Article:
This, again, would be horribly painful.
But, once I've done it, even if they sound nothing like the original and barely work at all, I will have a bunch of shoddy code that taught me painful lessons I can then apply for the next step:
Hack Out POC For Building Interactive Patches On Chosen OS
This is the "miracle occurs" step.
at the moment I think the essence of this is:
- DSP primitive units know nothing about hardware
- Defining new DSP primitives is semi-feasible
- MIDI (and OSC?) are handled for you
- Layering, splitting, and inter-patch communication all work
- Engine can tell you how much load this machine can handle
There are ten billion things I'd want to layer on top of this if I got that much working.
For the moment, that's way more planning than I need for a project I have no time to work on.
If I actually managed to get it this far, I might actually consider trying to apply my business plan.
How To Finance It
I can't build this for free, really. No way I'll ever have enough time, even if I retire at 55 and live into my 90s.
A business model could be to build a killer performance instrument around the core audio engine, not unlike the G2 (so freaking playable).
The mistake that killed the G2, IMO, was not having patches stock on the shipping instrument that blew peoples' minds. The stuff that came in later years many regular keyboard players would have died to have, if only they'd known it could be done.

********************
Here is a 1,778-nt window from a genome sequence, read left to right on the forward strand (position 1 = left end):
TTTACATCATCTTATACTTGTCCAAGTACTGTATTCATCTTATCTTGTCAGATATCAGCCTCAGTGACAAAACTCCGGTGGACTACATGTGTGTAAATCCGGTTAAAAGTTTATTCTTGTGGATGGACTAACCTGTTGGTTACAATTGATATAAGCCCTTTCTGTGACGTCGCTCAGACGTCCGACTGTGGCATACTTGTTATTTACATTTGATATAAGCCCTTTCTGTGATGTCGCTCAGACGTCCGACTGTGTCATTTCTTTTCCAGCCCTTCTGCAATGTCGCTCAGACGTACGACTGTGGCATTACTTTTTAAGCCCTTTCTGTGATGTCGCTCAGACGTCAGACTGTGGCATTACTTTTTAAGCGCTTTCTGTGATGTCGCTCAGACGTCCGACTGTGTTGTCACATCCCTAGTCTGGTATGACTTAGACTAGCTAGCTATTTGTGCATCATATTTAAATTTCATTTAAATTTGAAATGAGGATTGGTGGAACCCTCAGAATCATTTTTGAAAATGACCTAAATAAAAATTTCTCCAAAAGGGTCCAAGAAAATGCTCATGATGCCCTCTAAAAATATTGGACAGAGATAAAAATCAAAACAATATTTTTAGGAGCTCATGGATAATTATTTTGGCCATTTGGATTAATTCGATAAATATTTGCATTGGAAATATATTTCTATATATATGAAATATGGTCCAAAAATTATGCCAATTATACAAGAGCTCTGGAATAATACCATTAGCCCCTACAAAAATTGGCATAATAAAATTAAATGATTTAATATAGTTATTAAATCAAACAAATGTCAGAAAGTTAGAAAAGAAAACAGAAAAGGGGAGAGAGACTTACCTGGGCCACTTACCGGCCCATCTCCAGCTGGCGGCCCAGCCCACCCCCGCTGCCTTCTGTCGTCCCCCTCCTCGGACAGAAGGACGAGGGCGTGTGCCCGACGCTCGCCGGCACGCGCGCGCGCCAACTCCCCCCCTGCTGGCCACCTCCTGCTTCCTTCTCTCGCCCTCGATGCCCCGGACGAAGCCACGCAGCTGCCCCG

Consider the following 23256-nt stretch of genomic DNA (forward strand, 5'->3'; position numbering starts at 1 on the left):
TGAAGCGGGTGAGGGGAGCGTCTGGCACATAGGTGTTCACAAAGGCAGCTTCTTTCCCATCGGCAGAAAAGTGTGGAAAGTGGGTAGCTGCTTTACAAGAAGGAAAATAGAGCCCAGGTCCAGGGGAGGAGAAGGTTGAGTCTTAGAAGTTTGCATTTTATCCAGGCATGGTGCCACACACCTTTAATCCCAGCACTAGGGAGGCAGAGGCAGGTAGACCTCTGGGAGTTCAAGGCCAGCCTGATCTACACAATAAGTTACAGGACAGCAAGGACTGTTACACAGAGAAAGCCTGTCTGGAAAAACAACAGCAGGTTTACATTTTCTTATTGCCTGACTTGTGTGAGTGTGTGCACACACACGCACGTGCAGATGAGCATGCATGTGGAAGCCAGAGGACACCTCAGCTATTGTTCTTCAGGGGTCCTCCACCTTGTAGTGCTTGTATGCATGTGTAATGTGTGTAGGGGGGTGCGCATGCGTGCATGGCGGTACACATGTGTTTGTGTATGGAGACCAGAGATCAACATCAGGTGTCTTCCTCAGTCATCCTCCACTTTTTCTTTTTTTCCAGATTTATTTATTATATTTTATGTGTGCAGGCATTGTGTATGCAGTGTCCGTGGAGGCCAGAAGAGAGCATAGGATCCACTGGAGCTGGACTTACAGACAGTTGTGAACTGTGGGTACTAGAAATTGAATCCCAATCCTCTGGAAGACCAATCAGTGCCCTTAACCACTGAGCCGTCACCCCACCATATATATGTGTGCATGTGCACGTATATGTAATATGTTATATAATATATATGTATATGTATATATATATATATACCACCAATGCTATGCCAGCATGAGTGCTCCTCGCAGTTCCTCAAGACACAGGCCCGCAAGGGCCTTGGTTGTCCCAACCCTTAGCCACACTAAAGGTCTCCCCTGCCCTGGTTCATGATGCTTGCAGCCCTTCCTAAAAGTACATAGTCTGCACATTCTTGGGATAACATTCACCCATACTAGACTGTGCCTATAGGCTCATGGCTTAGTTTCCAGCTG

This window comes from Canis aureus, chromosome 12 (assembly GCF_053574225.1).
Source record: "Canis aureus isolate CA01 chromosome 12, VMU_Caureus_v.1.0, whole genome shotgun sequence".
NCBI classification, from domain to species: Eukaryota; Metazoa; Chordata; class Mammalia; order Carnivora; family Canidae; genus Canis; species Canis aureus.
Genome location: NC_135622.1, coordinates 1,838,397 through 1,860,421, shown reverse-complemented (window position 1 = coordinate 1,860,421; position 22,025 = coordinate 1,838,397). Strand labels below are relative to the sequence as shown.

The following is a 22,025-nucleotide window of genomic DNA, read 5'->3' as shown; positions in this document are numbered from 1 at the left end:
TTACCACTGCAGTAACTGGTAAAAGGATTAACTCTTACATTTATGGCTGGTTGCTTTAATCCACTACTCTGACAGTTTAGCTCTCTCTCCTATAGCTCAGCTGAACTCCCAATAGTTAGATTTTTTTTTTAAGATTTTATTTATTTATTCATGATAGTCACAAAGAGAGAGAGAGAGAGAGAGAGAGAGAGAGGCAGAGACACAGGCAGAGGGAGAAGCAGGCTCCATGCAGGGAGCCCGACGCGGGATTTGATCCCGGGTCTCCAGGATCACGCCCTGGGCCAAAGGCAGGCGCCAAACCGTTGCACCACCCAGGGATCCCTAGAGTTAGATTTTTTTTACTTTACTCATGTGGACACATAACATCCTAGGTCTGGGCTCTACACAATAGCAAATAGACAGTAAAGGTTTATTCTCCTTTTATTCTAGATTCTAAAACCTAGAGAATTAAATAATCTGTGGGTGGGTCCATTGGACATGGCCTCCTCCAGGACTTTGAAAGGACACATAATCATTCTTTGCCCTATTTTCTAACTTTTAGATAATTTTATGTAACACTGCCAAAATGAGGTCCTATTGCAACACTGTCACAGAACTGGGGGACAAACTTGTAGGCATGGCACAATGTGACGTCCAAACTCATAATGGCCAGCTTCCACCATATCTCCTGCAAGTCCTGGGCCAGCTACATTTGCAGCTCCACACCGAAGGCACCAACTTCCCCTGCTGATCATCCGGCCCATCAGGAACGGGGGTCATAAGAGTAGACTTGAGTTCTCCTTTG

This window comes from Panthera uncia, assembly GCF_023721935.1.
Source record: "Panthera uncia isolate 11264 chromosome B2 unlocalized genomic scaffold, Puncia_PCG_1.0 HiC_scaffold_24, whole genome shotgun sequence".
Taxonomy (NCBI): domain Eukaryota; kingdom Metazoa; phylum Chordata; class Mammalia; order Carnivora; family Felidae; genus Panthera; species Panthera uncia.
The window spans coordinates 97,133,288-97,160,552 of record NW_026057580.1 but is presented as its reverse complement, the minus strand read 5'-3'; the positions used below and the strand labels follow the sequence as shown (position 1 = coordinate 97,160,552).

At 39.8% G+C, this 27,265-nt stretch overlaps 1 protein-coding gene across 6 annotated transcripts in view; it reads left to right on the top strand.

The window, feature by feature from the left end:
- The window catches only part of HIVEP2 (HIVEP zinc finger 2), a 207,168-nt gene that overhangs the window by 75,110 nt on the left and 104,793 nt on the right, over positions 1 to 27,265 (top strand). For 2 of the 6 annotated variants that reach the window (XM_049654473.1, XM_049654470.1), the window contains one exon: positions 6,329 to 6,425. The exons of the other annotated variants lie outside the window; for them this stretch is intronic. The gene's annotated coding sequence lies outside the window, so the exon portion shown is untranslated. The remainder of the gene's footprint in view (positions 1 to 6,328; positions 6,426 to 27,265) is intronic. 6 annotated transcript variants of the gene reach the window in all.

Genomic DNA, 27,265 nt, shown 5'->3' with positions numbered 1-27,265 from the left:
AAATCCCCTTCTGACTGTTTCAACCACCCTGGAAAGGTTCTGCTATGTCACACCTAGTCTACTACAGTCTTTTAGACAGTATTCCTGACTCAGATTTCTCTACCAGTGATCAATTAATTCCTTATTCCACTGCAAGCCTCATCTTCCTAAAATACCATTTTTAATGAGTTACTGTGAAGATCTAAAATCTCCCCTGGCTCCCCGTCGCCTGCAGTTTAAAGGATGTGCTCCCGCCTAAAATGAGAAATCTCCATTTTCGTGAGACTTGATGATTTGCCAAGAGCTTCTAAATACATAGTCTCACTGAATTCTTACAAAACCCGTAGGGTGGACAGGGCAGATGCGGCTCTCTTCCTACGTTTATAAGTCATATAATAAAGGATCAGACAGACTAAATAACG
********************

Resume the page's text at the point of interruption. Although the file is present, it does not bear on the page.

By the same token, regular keyboard players will pay through the nose for an instrument with killer patches. The fact that the software is OSS doesn't matter - they want to buy a working instrument that plays beautifully, not spend hours sourcing and assembling their own hardware.
So, unlike many OSS projects, I think this one could actually be a viable business, supported by hardware sales - if you could build a really amazing instrument(s?), which is a gigantic if.
Prior Art / Useful References
There are an unbelievable number of open source synthesizers in the world.
I have not been able to find any that are hard-real-time and hardware-agnostic (perhaps for very good reasons I am as yet too naive to understand).
Regardless, reading their code could be very educational, and some of it could probably be adapted for use with anything I might wind up writing.
Without further ado, a list:
Wren is a software modular by one of the G2 gods of electro-music.com. Looks a lot like the old G2 editor (not by accident, I imagine).
ChucK is a programming language for real-time DSP music work, and very interesting. It's aimed at Mac OS, Windows, and Linux, though. Porting it to a real-time OS and implementing an algorithm to verify loaded patch computability could be a herculean effort (I have no understanding of the language's underpinnings), but that might still be a smarter route than trying to build my own. A quick glance at the code suggests it's written in C++, which I shy away from.
SuperCollider is another audio programming language. It, too, is aimed at desktop general-purpose OSes, so again a port to behave like I want it to could be a massive undertaking.
CSound is a venerable old sound programming language. I know less about it than the other two, but I believe it's aimed more at composition historically rather than interactive instrument design. Nonetheless, I believe it still can be used for the latter, and is undoubtedly something it would be worth understanding.
I have a few audio DSP books that have helped me learn the basics.
I recently stumbled across this MIT-published volume and thought it seemed relevant: